Rereading Jakob Greenfelds excellent article “Build a business, not an audience” I realised I’ve been sharing too much content, and not enough of experiments and results. So here’s what I learned the hard way in the last week.
Reaching out to internet strangers
Reaching out to people you discover on the internet used to be a thing. As in something a lot of people did. In the early days of social media, 4sqr and Twitter were used not just to sell courses, but also to meet people that said or did interesting things.
I think it’s sad that many of us have forgotten that we can do this.
A few weeks ago I checked into a favourite coffeeshop (I don’t know why I sometimes still use foursquare, but I do), and I noticed someone I’ve been following on Twitter for years was the major. So these days we live in the same city, I’ve followed their stuff for years, and yet we’ve never talked.
Yesterday we met for coffee, and I had one of the better conversations I’ve had in a long time. We ended up chatting for an hour instead of our scheduled 30min.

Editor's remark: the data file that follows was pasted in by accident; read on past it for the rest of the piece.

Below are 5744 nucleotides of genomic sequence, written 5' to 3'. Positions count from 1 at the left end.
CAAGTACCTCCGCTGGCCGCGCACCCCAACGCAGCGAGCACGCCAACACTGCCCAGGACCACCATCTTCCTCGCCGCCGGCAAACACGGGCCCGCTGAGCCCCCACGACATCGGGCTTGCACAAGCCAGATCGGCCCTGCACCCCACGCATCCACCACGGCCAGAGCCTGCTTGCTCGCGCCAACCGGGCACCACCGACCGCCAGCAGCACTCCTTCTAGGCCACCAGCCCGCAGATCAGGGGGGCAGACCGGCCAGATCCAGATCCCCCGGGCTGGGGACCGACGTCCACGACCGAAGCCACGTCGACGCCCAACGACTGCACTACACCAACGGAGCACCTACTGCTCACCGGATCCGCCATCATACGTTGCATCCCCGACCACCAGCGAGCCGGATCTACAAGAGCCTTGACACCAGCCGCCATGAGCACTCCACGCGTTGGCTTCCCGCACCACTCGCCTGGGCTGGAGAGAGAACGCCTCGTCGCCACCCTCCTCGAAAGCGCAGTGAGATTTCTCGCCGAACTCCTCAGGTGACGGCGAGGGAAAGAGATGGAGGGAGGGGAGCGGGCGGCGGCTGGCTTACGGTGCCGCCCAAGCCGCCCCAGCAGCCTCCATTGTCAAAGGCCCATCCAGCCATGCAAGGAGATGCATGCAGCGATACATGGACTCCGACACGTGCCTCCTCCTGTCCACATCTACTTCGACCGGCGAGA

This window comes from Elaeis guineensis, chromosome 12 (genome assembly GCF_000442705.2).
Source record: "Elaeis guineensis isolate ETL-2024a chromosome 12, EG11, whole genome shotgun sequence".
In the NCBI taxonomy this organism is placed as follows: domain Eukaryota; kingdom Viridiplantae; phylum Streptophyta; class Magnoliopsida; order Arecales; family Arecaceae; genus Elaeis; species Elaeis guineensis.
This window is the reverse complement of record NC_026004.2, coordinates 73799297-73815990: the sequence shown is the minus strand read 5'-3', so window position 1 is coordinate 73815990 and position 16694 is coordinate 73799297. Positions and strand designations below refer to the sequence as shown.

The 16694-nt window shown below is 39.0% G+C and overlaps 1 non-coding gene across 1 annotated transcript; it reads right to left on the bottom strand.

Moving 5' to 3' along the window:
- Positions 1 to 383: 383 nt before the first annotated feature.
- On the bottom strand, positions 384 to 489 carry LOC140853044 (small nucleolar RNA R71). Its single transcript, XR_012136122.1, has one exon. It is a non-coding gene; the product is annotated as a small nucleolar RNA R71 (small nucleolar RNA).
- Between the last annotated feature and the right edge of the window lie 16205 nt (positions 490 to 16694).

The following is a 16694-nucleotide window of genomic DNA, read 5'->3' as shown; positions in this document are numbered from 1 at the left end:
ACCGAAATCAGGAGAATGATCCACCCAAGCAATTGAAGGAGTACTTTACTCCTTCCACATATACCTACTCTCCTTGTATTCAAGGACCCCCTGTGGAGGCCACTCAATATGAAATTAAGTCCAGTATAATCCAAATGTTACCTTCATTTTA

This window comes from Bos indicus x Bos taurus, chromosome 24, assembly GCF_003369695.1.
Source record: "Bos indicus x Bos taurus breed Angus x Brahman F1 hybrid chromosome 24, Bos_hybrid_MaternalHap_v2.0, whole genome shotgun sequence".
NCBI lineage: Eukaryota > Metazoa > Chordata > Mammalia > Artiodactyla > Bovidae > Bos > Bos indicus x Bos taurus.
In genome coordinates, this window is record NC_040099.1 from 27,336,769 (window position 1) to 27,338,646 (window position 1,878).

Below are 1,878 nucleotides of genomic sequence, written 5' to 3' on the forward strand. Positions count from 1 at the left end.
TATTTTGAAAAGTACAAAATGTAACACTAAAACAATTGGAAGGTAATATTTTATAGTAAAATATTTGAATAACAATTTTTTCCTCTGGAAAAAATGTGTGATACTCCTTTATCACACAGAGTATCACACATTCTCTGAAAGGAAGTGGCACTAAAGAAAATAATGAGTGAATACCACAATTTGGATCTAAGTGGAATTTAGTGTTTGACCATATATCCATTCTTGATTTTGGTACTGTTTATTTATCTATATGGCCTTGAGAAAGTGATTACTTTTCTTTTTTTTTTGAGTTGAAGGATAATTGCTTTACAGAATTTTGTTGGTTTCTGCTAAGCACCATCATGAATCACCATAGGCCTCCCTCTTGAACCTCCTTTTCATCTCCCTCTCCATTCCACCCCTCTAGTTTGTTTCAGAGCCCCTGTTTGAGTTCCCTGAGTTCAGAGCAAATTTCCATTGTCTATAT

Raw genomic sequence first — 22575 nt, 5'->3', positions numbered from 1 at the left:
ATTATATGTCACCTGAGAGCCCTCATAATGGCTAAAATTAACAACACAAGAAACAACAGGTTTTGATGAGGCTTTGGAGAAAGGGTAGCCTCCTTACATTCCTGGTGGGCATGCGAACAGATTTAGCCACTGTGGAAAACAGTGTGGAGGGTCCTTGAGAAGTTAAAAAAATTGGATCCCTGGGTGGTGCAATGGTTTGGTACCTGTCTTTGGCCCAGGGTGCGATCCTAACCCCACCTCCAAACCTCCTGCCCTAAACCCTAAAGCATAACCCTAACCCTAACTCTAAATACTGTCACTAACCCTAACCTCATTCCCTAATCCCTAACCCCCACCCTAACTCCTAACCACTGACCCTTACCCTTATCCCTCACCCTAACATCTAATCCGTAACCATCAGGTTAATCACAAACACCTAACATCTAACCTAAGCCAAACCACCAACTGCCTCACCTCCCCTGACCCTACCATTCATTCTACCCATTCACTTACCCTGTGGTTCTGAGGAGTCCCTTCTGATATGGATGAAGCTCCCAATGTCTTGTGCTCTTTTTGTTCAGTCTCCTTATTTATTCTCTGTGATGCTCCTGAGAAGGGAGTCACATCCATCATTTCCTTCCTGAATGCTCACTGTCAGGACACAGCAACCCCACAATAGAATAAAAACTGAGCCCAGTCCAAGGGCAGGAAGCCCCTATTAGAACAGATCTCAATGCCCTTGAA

The internet is still a magic place filled with interesting people. Why not reach out to someone?
Digital terroir – making products more interesting
Terroir is a term from wine culture that means something like the land and culture that produced this taste of wine. It means everything that goes into the taste of the wine, from the bacteria in the earth, to the work ethic of the winemaker. It’s not a subtle thing, but a distinct tone of each wine.
Jordan writes about how the digital world has lost some of its flavour as we optimise everything into looking and working the same. Our tools have become flat copies of Linear’s design. And he asks an interesting question, would digital experiences be better and more interesting with some terroir?
What if our products were more distinct, more opinionated. Would that be more interesting for people to discover and use? How much local culture and personal flair can we add to our products without losing usability? Quite a lot probably.
As AI continues to take over and make things like UI and feature sets increasingly flat and uniform, maybe digital terroir becomes the defining experience.